Superpower collapse is the political collapse of a superpower nation state; the term is most often used to describe the dissolution of the Soviet Union but also can be applied to the loss of the United Kingdom's superpower status through the dissolution of the British Empire. The successor of the Soviet Union, Russia, and the United Kingdom are still regarded as Great Powers today with permanent seats on the UN Security Council. The United Kingdom continues to hold extensive global soft power, and Russia holds one of the largest nuclear weapons arsenals in the world.
Dramatic changes occurred in the Soviet Union during the 1980s and early 1990s, with perestroika and glasnost, the dramatic fall of the Berlin Wall in November 1989, and finally the dissolution of the Soviet Union in December 1991. As early as 1970, Andrei Amalrik had made predictions of Soviet collapse, and Emmanuel Todd made a similar prediction in 1976.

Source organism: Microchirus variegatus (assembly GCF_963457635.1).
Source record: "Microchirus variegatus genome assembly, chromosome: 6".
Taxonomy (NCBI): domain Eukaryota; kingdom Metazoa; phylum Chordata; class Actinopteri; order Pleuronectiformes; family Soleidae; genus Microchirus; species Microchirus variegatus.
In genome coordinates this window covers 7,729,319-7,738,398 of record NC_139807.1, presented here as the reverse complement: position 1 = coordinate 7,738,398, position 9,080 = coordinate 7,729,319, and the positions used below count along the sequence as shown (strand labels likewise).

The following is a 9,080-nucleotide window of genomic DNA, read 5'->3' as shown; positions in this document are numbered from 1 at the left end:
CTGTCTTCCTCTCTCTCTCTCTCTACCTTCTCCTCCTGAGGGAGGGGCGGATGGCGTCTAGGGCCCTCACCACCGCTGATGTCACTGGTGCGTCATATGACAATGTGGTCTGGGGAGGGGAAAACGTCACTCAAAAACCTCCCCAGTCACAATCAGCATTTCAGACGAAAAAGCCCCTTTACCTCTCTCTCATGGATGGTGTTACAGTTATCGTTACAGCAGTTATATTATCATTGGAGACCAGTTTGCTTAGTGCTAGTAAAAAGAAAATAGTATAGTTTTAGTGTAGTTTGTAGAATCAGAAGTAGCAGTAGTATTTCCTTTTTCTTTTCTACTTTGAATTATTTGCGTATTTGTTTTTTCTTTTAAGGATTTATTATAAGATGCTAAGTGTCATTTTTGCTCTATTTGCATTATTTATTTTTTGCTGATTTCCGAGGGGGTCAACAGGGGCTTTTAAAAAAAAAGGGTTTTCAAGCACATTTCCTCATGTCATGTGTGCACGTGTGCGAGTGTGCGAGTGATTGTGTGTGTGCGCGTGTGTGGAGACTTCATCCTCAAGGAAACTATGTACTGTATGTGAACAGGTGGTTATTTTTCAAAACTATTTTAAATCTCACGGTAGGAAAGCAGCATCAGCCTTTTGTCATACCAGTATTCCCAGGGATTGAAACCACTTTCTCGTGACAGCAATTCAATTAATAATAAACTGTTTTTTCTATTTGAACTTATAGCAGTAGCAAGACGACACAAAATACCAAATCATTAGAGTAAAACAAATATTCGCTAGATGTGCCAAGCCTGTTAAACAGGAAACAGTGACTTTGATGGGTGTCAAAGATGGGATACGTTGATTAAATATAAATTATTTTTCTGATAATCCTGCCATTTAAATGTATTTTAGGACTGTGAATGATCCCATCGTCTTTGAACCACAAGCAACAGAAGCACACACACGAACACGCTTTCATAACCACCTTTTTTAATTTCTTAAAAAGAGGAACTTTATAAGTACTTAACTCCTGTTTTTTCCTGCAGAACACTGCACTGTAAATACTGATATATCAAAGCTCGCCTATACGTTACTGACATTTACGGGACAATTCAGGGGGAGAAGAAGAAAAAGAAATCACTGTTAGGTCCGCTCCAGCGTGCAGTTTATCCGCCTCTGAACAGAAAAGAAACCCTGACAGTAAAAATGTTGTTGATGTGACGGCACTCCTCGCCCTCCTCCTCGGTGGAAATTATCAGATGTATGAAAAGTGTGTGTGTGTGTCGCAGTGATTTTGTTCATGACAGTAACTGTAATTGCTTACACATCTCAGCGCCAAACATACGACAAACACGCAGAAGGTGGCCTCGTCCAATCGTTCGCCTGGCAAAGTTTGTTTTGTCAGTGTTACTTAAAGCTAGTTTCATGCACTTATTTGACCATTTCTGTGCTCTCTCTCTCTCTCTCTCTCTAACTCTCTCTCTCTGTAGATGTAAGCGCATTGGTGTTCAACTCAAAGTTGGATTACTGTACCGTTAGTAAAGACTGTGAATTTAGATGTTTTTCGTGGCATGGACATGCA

During the Cold War, the United States fought many proxy wars against Soviet-supported Marxist-Leninist and socialist states, but after the Soviet Union's dissolution, the US found itself as the world's sole superpower and was even deemed by some political theorists to be the world's sole hyperpower. Political theoreticians of the neorealist philosophy (known by many as neoconservatives) self-styled as the Blue Team, increasingly view China as a military threat, but there are relatively-strong economic ties between the two powers. Blue Team members favor containment and confrontation with China and strong American support of Taiwan.